Is datafication destroying children’s right to play?
The playfulness of childhood is evident to anyone who has spent any time with young children; the way a dinner fork becomes a sword, or the pavement transforms into a version of hopscotch.
As an early childhood educator, I have been privileged to observe young children playfully explore their worlds first hand. Although play is essential for young children (see OHCHR, 2014), through the systems of schooling across England play is being pushed out of the lives of young children in favour of targets and tests.
Children as young as four years old are assessed against benchmarks through the Early Learning Goals (ELGs), again through the Year 1 Phonics Assessment and again with the end of KS1 exam- all before a child has reached the end of her seventh year.
Play and the problem
The centrality of play in the early years setting has been widely accepted with much research concluding that when children play, they learn. When we take play away from young children, we remove their right to learn about their world in the language of learning they know: play.
Whilst early childhood education in the UK is legislated and widely accepted to be broadly play-based (DfE, 2017 – see Section 1.8) there are tensions between the research-driven, play-based modes of education and the demands of national policy frameworks and curriculum goals (Wood, 2014).
The EYFS Framework itself presents challenges to the child-led and play-centric learning it espouses. It calls simultaneously for sensitivity to children’s differing processes of learning and development whilst also requiring that all children meet the ELGs by a set date in their Reception year, thus creating a somewhat contradictory target-centred curriculum.
In addition to this end of stage achievement deadline for England’s four- and five-year-olds, there is also significant impact from the ‘cascade’ of the data production burden in Primary making its way into the EYFS setting.
Having taught Nursery and Reception classes over a number of years, it is starkly evident that the pressures of the Key Stage 1 data targets push themselves down into the EYFS classroom.
In his research, Robert-Holmes (2015) acknowledges the pressures applied, implicitly and explicitly, by senior Primary leadership to ensure good Reception data, as well as for phonics input to be a focus for EYFS teachers. Children as young as three-years-old are being streamed into ability groupings and regularly assessed in their phonics knowledge in attempts to make them ready for passing the phonics screening they will face in Year 1.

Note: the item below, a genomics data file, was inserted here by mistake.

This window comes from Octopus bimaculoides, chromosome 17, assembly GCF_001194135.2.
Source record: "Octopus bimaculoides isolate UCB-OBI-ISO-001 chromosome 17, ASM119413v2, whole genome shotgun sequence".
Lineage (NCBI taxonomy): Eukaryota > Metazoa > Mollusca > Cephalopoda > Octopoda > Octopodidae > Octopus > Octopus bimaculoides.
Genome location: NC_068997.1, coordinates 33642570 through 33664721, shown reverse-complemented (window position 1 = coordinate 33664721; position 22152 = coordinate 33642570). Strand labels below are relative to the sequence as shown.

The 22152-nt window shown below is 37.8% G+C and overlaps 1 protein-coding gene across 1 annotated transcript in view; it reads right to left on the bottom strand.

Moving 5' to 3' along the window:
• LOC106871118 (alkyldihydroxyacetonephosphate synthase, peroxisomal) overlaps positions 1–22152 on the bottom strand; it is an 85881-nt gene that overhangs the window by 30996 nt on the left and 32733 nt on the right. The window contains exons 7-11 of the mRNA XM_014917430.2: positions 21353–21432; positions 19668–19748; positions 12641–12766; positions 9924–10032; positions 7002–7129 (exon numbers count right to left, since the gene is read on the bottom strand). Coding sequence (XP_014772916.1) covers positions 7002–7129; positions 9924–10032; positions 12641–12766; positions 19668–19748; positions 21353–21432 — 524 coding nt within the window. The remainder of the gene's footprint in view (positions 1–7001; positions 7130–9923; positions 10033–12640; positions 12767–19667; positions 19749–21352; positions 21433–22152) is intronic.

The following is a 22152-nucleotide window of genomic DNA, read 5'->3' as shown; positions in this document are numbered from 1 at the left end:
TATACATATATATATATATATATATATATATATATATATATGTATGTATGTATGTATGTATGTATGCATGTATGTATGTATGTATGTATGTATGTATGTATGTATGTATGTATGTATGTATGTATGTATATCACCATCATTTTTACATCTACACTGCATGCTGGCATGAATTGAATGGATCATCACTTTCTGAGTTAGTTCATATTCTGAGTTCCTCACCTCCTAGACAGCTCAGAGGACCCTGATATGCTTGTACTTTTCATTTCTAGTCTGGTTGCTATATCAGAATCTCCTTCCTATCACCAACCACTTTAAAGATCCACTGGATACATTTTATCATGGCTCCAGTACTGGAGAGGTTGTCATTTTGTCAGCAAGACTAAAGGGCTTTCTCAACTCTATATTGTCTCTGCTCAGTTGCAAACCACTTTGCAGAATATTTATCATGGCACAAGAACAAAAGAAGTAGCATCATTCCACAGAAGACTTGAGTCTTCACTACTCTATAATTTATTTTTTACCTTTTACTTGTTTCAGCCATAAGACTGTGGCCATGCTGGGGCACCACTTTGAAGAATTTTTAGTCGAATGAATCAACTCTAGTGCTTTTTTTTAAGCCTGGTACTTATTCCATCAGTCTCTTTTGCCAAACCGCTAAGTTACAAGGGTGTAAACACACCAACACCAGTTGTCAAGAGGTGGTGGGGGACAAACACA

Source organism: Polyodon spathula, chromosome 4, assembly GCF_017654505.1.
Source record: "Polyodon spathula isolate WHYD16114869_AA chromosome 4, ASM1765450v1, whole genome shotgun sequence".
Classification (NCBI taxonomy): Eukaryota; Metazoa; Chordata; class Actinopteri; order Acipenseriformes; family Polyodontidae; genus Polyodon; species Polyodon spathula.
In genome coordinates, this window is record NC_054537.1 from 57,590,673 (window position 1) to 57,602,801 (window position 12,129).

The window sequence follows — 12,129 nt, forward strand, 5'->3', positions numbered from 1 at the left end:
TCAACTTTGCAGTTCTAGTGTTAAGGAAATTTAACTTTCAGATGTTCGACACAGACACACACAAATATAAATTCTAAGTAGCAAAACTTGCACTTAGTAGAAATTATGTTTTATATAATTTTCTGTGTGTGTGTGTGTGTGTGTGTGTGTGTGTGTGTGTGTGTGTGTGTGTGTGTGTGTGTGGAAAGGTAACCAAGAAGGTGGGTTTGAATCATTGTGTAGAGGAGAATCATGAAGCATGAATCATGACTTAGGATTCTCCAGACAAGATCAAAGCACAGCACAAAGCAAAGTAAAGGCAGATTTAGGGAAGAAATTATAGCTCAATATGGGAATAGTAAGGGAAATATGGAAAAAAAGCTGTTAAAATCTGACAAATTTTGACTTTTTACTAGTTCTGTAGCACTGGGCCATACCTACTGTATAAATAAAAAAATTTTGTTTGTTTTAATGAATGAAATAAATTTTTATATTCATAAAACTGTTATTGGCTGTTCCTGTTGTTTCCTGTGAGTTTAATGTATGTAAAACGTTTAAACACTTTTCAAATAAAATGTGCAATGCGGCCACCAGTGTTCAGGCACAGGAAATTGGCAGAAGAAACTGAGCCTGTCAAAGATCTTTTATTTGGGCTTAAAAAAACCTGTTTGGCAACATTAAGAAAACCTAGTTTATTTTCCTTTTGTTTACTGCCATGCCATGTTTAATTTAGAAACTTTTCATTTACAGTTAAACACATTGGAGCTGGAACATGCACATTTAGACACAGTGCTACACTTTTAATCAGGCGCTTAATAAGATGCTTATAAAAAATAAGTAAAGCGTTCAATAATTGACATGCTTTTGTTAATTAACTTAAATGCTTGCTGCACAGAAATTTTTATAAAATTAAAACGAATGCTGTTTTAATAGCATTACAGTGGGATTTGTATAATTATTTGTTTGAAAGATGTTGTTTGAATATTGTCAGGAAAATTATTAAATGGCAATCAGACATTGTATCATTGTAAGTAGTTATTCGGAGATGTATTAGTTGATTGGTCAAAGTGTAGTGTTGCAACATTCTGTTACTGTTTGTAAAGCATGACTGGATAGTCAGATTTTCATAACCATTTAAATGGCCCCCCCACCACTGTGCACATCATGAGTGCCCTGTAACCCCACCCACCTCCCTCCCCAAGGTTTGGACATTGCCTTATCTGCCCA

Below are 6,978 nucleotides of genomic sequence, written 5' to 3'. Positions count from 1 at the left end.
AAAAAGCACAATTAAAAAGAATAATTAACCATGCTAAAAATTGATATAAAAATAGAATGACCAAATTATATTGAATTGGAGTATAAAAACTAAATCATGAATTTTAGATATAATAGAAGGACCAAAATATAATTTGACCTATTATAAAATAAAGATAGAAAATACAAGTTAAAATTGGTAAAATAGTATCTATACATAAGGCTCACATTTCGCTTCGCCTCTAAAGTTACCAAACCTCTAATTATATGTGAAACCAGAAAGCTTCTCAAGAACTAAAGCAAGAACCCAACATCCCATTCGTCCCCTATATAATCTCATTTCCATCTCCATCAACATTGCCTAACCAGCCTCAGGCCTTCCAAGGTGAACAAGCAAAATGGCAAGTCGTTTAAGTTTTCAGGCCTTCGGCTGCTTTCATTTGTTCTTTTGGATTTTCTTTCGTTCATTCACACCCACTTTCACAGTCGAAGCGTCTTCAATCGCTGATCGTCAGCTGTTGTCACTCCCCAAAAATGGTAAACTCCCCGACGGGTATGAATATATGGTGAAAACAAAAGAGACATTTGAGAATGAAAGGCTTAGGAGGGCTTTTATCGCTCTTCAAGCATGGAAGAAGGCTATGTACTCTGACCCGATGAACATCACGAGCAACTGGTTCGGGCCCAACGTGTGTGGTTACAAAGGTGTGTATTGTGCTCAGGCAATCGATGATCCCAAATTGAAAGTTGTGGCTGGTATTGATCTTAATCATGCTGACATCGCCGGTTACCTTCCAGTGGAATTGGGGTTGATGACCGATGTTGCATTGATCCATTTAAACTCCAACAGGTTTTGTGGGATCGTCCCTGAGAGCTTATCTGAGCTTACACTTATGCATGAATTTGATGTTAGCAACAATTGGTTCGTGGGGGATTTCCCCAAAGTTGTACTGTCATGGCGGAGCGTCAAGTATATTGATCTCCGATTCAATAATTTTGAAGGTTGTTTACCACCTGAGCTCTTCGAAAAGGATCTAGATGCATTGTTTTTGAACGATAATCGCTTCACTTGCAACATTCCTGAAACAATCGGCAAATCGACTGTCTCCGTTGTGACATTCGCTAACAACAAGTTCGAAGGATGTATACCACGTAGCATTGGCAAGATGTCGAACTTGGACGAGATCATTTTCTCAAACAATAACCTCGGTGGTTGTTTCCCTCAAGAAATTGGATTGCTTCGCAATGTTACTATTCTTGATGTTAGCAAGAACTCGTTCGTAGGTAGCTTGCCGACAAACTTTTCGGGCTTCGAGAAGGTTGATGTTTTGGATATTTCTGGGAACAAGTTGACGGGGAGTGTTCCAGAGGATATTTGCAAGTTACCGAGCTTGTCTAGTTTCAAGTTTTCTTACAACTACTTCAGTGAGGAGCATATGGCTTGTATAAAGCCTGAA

The process of ‘educational triage’ (Youdell, 2004) that teachers find themselves in the process of enacting, has become a feature of the EYFS classroom whereby teachers must strategically hone in on particular children, offering directed support in order to play the data game, along with Primary and Secondary colleagues across the country.
As an EYFS teacher the linear notion of children achieving the same target at the same time as their peers sits ill within the ethos of the child-centred profession of which I am a part.
However, the cascade of ‘datafication’ (Roberts-Holmes and Bradbury, 2016) has crept in to become a frighteningly dominant feature of the EYFS classrooms of today. The competitive, data-driven targets often seen in the market-driven world of commerce are evident, which are totally at odds with early years education’s ethos and values. The subtlety with which these data-pressures trickle into the lives of our youngest students must be carefully observed.
Towards a policy of play
Although many of the concerns raised stem from the systemic data game that schools are subjected to across the board, it is vital for us all to be proactive in protecting the learning of the youngest children in our schools.
With others, I would argue that play has a place in the education of all young children, in Key Stage 1, and beyond.
But for now, let my argument remain that we have a duty to ensure that the children in our EYFS settings are protected and enabled to enjoy their rights as children; to play and develop at the pace which is best for them, not that which is best for us and the data which so often becomes our driver.